Robots are a significant and important component of technological evolution. They have the potential to re-structure civilians’ lives, societies, nations, and the entire world at an unforeseen level.
Although humans still might have to complete some tasks themselves, robots could eliminate small ones by simply cleaning up the house, reminding someone of their daily plans, etc.
However, even though programming robots to cater to our every whim would be fantastic, everyone needs to consider the dangers of handing them a large degree of power because we will eventually become lazy and unproductive.
For instance, I am a Computer Science major who plans to work as a video game designer or software developer after I earn my degree, and would still love to learn about the functions of the hardware used to create robots. But, as much as I would enjoy contributing to the evolution of robotics, I must remind myself that a man-made creation can possibly lead to our destruction.
Just because we are capable of endowing robots with human qualities does not ensure that they will obey our commands. In fact, it would not be surprising if they betray us due to being subjugated to consistently work without any sense of free will.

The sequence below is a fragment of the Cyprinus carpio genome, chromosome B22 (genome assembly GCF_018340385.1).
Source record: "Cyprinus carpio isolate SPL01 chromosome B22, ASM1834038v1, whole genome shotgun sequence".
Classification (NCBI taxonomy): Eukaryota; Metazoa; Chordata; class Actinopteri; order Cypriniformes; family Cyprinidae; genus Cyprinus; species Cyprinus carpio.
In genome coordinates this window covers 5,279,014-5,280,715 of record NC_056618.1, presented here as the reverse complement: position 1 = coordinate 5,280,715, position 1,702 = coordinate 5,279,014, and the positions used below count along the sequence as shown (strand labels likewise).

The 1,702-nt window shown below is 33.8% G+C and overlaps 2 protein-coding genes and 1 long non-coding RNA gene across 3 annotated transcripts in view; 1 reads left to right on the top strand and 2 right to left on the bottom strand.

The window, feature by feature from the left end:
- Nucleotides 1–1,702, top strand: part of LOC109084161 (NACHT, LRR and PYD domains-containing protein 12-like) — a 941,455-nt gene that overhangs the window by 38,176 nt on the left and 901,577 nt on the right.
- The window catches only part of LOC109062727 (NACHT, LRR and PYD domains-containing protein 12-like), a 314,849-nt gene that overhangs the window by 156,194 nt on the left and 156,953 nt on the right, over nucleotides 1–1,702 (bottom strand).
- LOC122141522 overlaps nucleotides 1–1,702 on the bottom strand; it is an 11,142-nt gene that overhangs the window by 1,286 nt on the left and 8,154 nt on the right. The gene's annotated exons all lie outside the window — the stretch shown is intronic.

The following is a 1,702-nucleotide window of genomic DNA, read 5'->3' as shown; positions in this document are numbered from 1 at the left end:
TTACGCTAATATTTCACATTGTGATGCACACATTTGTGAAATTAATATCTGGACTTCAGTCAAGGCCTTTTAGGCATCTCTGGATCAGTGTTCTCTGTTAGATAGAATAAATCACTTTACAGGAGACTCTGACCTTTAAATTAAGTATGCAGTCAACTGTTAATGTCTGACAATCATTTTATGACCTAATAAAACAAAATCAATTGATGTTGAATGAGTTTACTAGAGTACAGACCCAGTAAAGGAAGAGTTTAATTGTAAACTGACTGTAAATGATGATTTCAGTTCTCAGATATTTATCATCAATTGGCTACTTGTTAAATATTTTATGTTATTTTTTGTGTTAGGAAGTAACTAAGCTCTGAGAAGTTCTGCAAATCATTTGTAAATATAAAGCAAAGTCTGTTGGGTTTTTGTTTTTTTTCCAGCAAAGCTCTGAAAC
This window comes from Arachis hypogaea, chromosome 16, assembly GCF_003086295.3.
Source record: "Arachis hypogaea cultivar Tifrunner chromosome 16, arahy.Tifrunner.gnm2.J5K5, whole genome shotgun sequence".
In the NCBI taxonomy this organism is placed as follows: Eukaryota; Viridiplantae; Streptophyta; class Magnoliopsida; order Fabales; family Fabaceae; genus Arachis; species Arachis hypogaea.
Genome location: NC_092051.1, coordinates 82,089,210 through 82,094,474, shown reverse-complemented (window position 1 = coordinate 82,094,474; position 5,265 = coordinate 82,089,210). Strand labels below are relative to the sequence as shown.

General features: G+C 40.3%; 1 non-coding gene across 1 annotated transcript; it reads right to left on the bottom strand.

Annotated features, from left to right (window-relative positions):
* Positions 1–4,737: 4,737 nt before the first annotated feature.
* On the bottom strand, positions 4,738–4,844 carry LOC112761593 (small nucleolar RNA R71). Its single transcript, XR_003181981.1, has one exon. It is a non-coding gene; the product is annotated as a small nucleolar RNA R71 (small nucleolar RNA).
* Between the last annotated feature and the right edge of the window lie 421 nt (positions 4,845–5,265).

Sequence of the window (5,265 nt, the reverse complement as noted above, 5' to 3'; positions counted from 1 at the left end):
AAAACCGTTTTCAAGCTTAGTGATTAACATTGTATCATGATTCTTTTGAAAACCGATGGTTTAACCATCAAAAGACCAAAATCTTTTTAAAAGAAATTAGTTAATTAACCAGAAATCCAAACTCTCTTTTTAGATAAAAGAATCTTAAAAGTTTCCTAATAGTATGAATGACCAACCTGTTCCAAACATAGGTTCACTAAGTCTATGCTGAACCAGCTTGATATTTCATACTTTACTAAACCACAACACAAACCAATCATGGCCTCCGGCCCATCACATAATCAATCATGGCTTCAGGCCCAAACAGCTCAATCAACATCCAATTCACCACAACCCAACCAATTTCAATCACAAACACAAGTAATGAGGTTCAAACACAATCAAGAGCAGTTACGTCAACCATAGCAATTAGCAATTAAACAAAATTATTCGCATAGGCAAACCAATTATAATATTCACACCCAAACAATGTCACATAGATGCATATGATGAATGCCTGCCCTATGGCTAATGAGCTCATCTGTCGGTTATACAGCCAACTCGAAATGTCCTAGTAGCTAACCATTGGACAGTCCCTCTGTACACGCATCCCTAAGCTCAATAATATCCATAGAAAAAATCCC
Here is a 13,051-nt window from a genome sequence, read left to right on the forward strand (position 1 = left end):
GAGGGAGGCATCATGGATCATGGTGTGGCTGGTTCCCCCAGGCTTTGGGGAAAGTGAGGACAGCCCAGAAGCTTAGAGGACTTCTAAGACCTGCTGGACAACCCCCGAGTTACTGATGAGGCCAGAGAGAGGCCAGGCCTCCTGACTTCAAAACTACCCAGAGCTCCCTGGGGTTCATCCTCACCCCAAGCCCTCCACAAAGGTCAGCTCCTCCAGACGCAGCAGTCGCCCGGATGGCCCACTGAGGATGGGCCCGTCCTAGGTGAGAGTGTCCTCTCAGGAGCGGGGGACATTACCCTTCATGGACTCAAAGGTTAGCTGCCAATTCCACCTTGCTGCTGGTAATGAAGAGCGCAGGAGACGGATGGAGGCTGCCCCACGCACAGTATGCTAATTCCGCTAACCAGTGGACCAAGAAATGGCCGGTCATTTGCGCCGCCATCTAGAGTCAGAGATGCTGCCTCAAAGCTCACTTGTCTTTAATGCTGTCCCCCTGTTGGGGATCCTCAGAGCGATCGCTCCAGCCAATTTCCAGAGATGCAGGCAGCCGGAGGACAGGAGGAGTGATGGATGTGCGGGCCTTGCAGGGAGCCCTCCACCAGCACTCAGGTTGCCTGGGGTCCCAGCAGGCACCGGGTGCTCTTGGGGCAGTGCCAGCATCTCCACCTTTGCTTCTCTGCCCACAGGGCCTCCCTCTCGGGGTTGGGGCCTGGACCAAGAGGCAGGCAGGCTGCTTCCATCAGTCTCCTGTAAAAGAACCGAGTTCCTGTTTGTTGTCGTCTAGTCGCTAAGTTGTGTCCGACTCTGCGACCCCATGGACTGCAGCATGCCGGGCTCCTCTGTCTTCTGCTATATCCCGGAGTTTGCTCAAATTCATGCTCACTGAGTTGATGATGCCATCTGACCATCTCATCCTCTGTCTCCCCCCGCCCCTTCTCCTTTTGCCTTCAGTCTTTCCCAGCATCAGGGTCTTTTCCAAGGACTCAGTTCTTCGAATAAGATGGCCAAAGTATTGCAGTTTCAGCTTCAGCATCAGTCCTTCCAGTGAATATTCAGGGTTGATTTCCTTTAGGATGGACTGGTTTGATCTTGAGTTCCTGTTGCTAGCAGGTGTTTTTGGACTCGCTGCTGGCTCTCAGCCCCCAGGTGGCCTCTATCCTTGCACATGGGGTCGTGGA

A prime example of how humanity can potentially degrade itself is cleverly depicted in the animated film WALL-E. When WALL-E reached the spaceship, the viewer notices how everyone is so fat that they usually sit on levitating chairs, and have robots fetch them beverages and food. At a quick glance, one would simply perceive this scenario as humorous.
However, if someone scratches the surface, they will realize the humans are in that condition because advanced technology negated the need for human labor and allowed them to be sloths.
In addition, imagine a scenario in which humans relied on robots for survival, and they were given human emotions and logic. Since we naturally become so reliant on something that our lives would be in disorder if it was taken away, chaos would ensue if robots either were destroyed or enslaved us.
Once robots discard our free will, unless someone crafts a program that will destroy all of them, we will ironically be subjugated into the same position we forced them into. Although this scenario can be prevented, its significance is that it depicts how the power of technology can easily turn against us even though it is intended to benefit us.
In conclusion, the evolution of robotics will be an entertaining event to experience. The human race could possibly stop performing arduous tasks and have robots do everything for us.
However, unless they are perfectly crafted, they may either malfunction or have ulterior motives if they are given human emotions. To prevent this issue from occurring, robot creators should design them to only do one or two tasks. Restricting robotic potential may not promote versatility, but it is a necessary sacrifice that will protect humanity from danger.
University of Houston-Downtown